Sunday, August 14, 2011

On Location with Sherry Isaac

Location Inspiration

I honeymooned in Phuket, Thailand. Before I went, while I was there, after I go home, the same question rang in my ears: Are you going to set a story there? Even my husband, a non-reader, unless you count TV Guide and Motocross Weekly, wanted to know. Why?

Location. Matters.

Waterfront, property, rocky ravines, subdivisions that back onto conservation areas. Near schools, public transport or the foot of the Rocky Mountains. In real estate and in fiction, location matters.

Diana Gabaldon’s Outlander series begins on the craggy moors of Scotland. Like hero Jamie Fraser, Scotland is rugged, sexy, and just different enough for a modern-day North American audience to be exotic.

Location gives flavour, an edge, to a story. Not every PI novel opening chapter is set in a smoky lounge. Sue Grafton’s Kinsey Milhone jogs every morning on the beaches of Santa Teresa, a California city at the ocean’s edge.

Santa Teresa is fictional. Grafton could have set a pin anywhere on a map. She didn’t. Kinsey’s idea of a balanced diet is a fast food burger and fries, she cuts her hair with nail scissors, and owns one dress. Not your typical California girl.

And that works.

It works because it makes Kinsey interesting, multi-dimensional and flawed, oh, so flawed. Location is important because it is where Kinsey lives, and this, perhaps more than a point on the map, is what is important. It is where she’s gathered odd, lovable characters who become her surrogate family as the series unfolds. It is a family loner Kinsey will do anything to protect.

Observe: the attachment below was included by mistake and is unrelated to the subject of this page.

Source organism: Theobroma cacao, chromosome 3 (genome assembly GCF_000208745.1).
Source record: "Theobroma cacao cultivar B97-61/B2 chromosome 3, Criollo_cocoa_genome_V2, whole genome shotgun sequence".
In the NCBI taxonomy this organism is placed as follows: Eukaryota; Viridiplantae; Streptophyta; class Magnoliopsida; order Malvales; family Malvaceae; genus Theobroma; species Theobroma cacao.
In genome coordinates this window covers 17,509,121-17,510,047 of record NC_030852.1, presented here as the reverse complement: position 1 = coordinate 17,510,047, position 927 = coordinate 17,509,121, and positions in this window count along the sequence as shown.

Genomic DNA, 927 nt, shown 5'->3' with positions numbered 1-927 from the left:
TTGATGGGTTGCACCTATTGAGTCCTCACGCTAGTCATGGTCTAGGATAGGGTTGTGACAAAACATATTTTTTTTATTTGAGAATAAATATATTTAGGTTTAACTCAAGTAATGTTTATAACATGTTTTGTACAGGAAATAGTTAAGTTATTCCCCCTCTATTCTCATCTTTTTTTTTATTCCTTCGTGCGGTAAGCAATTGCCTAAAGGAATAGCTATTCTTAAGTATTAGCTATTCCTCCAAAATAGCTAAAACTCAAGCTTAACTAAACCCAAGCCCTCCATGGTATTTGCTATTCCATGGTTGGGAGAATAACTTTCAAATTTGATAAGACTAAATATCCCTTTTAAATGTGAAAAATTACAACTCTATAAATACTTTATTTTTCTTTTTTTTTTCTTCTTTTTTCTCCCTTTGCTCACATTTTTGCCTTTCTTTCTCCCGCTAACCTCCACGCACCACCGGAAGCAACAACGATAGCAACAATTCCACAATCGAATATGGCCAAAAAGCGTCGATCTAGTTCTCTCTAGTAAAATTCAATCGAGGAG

With location, anything is possible. Hard to imagine the isolation of Ward’s Island for Lynda Simmons’ Island Girl was an accident. Early onset Alzheimer’s has put Ruby Donaldson in a fast decline. Ruby’s mind drifts like an abandoned oar on the water, her memories as elusive as the waves that pound the shore.

On a weekend spent in the majestic Banff Springs Hotel, a story idea came to mind. More caper than thriller, it is in the idea file awaiting development, yet roaming the halls of the historic hotel, it was easy to see how Stephen King’s imagination was piqued by the silent corridors of The Stanley Hotel. In a similar fashion, among the crumbling stones of a century-old cemetery, the idea behind the title short story in my collection, Storyteller, took root.

Will I set a story in Thailand? After another trip, much exploration and a ton of research, why not? Possibilities are endless as the locations: a fishing perch in Indonesia, Robben Island, Dealey Plaza, 19th Century South Carolina or the northern shores of Lake Huron.

Always, always, I’ll scout locations that, like Jamie & Claire’s Scotland, are familiar enough to be comfortable, beautiful enough to be romantic, foreign enough to be exotic.

Where is your favourite book set? Leave a comment and let us know!


Winner of The Alice Munro Short Story Award, Sherry Isaac’s tales of life, love and forgiveness that transcend all things, including the grave, appear online and in print. Her first collection of shorts, Storyteller, debuts July 2011. For more information, or to order an autographed copy, click HERE.

1 comment:

  1. Don't shoot me because this isn't officially a mystery, but my favourite books are set in Ankh-Morpork, on Discworld. Terry Pratchett has painted so vivid a picture of the City's streets (and gutters) that I can feel the cobbles beneath my feet - just like Commander Vimes of the City Watch.

    Notwithstanding the official designations, I consider the Guards books to be Fantasy Police Procedural.

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